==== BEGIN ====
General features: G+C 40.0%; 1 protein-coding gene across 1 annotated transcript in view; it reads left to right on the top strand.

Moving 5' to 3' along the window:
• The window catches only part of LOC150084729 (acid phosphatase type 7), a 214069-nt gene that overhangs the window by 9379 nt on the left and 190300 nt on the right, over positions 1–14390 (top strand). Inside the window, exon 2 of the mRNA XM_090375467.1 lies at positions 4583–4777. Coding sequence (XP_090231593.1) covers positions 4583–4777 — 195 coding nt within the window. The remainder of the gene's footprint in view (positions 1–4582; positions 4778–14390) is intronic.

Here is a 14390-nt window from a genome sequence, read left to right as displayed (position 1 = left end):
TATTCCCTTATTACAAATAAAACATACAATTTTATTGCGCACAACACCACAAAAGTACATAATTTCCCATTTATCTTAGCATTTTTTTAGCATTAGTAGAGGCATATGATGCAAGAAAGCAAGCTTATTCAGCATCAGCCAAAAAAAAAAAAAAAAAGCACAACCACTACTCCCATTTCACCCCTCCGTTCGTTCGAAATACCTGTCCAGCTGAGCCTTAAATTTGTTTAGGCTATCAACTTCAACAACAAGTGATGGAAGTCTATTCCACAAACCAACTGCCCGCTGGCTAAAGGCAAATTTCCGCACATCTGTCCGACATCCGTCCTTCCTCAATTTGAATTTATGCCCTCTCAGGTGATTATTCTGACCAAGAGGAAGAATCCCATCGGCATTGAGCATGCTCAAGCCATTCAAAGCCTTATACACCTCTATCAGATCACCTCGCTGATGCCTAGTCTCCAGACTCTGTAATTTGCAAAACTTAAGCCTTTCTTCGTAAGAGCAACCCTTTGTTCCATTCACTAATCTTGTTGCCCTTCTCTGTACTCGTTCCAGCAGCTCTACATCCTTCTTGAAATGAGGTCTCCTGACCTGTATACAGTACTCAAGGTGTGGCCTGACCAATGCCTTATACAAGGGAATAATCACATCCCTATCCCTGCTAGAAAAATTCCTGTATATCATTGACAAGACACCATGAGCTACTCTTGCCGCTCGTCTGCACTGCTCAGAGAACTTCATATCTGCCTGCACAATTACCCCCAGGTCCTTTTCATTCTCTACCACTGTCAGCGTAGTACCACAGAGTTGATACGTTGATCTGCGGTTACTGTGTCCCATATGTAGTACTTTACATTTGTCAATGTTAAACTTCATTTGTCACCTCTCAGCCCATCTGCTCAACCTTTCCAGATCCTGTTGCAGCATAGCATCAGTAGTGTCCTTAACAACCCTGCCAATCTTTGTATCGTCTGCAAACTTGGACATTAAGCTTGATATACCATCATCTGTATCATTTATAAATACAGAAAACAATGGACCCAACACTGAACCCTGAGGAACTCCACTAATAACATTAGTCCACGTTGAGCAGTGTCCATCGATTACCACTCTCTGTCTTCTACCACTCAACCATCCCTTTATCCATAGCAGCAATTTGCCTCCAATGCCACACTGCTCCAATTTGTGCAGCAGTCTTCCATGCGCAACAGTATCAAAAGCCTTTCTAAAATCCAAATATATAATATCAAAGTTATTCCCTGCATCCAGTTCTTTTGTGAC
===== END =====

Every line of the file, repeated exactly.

General features: G+C 40.0%; 1 protein-coding gene across 1 annotated transcript in view; it reads left to right on the top strand.

Moving 5' to 3' along the window:
• The window catches only part of LOC150084729 (acid phosphatase type 7), a 214069-nt gene that overhangs the window by 9379 nt on the left and 190300 nt on the right, over positions 1–14390 (top strand). Inside the window, exon 2 of the mRNA XM_090375467.1 lies at positions 4583–4777. Coding sequence (XP_090231593.1) covers positions 4583–4777 — 195 coding nt within the window. The remainder of the gene's footprint in view (positions 1–4582; positions 4778–14390) is intronic.

Here is a 14390-nt window from a genome sequence, read left to right as displayed (position 1 = left end):
TATTCCCTTATTACAAATAAAACATACAATTTTATTGCGCACAACACCACAAAAGTACATAATTTCCCATTTATCTTAGCATTTTTTTAGCATTAGTAGAGGCATATGATGCAAGAAAGCAAGCTTATTCAGCATCAGCCAAAAAAAAAAAAAAAAAGCACAACCACTACTCCCATTTCACCCCTCCGTTCGTTCGAAATACCTGTCCAGCTGAGCCTTAAATTTGTTTAGGCTATCAACTTCAACAACAAGTGATGGAAGTCTATTCCACAAACCAACTGCCCGCTGGCTAAAGGCAAATTTCCGCACATCTGTCCGACATCCGTCCTTCCTCAATTTGAATTTATGCCCTCTCAGGTGATTATTCTGACCAAGAGGAAGAATCCCATCGGCATTGAGCATGCTCAAGCCATTCAAAGCCTTATACACCTCTATCAGATCACCTCGCTGATGCCTAGTCTCCAGACTCTGTAATTTGCAAAACTTAAGCCTTTCTTCGTAAGAGCAACCCTTTGTTCCATTCACTAATCTTGTTGCCCTTCTCTGTACTCGTTCCAGCAGCTCTACATCCTTCTTGAAATGAGGTCTCCTGACCTGTATACAGTACTCAAGGTGTGGCCTGACCAATGCCTTATACAAGGGAATAATCACATCCCTATCCCTGCTAGAAAAATTCCTGTATATCATTGACAAGACACCATGAGCTACTCTTGCCGCTCGTCTGCACTGCTCAGAGAACTTCATATCTGCCTGCACAATTACCCCCAGGTCCTTTTCATTCTCTACCACTGTCAGCGTAGTACCACAGAGTTGATACGTTGATCTGCGGTTACTGTGTCCCATATGTAGTACTTTACATTTGTCAATGTTAAACTTCATTTGTCACCTCTCAGCCCATCTGCTCAACCTTTCCAGATCCTGTTGCAGCATAGCATCAGTAGTGTCCTTAACAACCCTGCCAATCTTTGTATCGTCTGCAAACTTGGACATTAAGCTTGATATACCATCATCTGTATCATTTATAAATACAGAAAACAATGGACCCAACACTGAACCCTGAGGAACTCCACTAATAACATTAGTCCACGTTGAGCAGTGTCCATCGATTACCACTCTCTGTCTTCTACCACTCAACCATCCCTTTATCCATAGCAGCAATTTGCCTCCAATGCCACACTGCTCCAATTTGTGCAGCAGTCTTCCATGCGCAACAGTATCAAAAGCCTTTCTAAAATCCAAATATATAATATCAAAGTTATTCCCTGCATCCAGTTCTTTTGTGAC